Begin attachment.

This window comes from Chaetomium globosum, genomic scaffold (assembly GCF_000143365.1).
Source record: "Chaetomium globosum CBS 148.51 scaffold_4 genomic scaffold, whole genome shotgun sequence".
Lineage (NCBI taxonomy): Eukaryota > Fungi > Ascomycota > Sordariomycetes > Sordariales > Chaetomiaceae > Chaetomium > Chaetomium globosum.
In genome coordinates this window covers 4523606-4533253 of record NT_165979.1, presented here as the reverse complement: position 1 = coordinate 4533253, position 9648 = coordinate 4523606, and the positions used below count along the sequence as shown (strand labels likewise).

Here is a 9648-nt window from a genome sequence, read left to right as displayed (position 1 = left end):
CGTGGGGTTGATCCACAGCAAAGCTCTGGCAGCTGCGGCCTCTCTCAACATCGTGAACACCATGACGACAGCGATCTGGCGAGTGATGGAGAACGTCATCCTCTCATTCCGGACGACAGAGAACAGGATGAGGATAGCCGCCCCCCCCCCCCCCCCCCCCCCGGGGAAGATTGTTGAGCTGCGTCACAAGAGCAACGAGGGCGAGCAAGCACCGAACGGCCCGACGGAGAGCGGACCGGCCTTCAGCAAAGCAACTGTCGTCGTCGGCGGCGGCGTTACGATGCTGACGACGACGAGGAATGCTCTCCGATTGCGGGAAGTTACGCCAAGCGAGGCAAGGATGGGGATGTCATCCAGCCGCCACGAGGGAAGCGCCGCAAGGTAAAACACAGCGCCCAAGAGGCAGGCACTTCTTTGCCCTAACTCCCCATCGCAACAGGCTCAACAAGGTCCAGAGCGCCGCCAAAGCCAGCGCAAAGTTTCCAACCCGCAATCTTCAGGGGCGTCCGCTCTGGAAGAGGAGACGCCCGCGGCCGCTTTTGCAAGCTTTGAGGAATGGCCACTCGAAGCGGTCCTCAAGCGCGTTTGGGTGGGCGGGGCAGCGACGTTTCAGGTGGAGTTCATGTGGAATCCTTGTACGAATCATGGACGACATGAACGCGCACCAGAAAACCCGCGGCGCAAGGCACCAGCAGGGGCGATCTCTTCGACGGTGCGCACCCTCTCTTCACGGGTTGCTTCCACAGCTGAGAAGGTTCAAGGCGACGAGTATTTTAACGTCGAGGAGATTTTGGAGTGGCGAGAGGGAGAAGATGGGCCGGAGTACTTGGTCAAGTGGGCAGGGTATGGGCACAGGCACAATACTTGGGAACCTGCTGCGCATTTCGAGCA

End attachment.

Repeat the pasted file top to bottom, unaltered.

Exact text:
This window comes from Chaetomium globosum, genomic scaffold (assembly GCF_000143365.1).
Source record: "Chaetomium globosum CBS 148.51 scaffold_4 genomic scaffold, whole genome shotgun sequence".
Lineage (NCBI taxonomy): Eukaryota > Fungi > Ascomycota > Sordariomycetes > Sordariales > Chaetomiaceae > Chaetomium > Chaetomium globosum.
In genome coordinates this window covers 4523606-4533253 of record NT_165979.1, presented here as the reverse complement: position 1 = coordinate 4533253, position 9648 = coordinate 4523606, and the positions used below count along the sequence as shown (strand labels likewise).

Here is a 9648-nt window from a genome sequence, read left to right as displayed (position 1 = left end):
CGTGGGGTTGATCCACAGCAAAGCTCTGGCAGCTGCGGCCTCTCTCAACATCGTGAACACCATGACGACAGCGATCTGGCGAGTGATGGAGAACGTCATCCTCTCATTCCGGACGACAGAGAACAGGATGAGGATAGCCGCCCCCCCCCCCCCCCCCCCCCCGGGGAAGATTGTTGAGCTGCGTCACAAGAGCAACGAGGGCGAGCAAGCACCGAACGGCCCGACGGAGAGCGGACCGGCCTTCAGCAAAGCAACTGTCGTCGTCGGCGGCGGCGTTACGATGCTGACGACGACGAGGAATGCTCTCCGATTGCGGGAAGTTACGCCAAGCGAGGCAAGGATGGGGATGTCATCCAGCCGCCACGAGGGAAGCGCCGCAAGGTAAAACACAGCGCCCAAGAGGCAGGCACTTCTTTGCCCTAACTCCCCATCGCAACAGGCTCAACAAGGTCCAGAGCGCCGCCAAAGCCAGCGCAAAGTTTCCAACCCGCAATCTTCAGGGGCGTCCGCTCTGGAAGAGGAGACGCCCGCGGCCGCTTTTGCAAGCTTTGAGGAATGGCCACTCGAAGCGGTCCTCAAGCGCGTTTGGGTGGGCGGGGCAGCGACGTTTCAGGTGGAGTTCATGTGGAATCCTTGTACGAATCATGGACGACATGAACGCGCACCAGAAAACCCGCGGCGCAAGGCACCAGCAGGGGCGATCTCTTCGACGGTGCGCACCCTCTCTTCACGGGTTGCTTCCACAGCTGAGAAGGTTCAAGGCGACGAGTATTTTAACGTCGAGGAGATTTTGGAGTGGCGAGAGGGAGAAGATGGGCCGGAGTACTTGGTCAAGTGGGCAGGGTATGGGCACAGGCACAATACTTGGGAACCTGCTGCGCATTTCGAGCA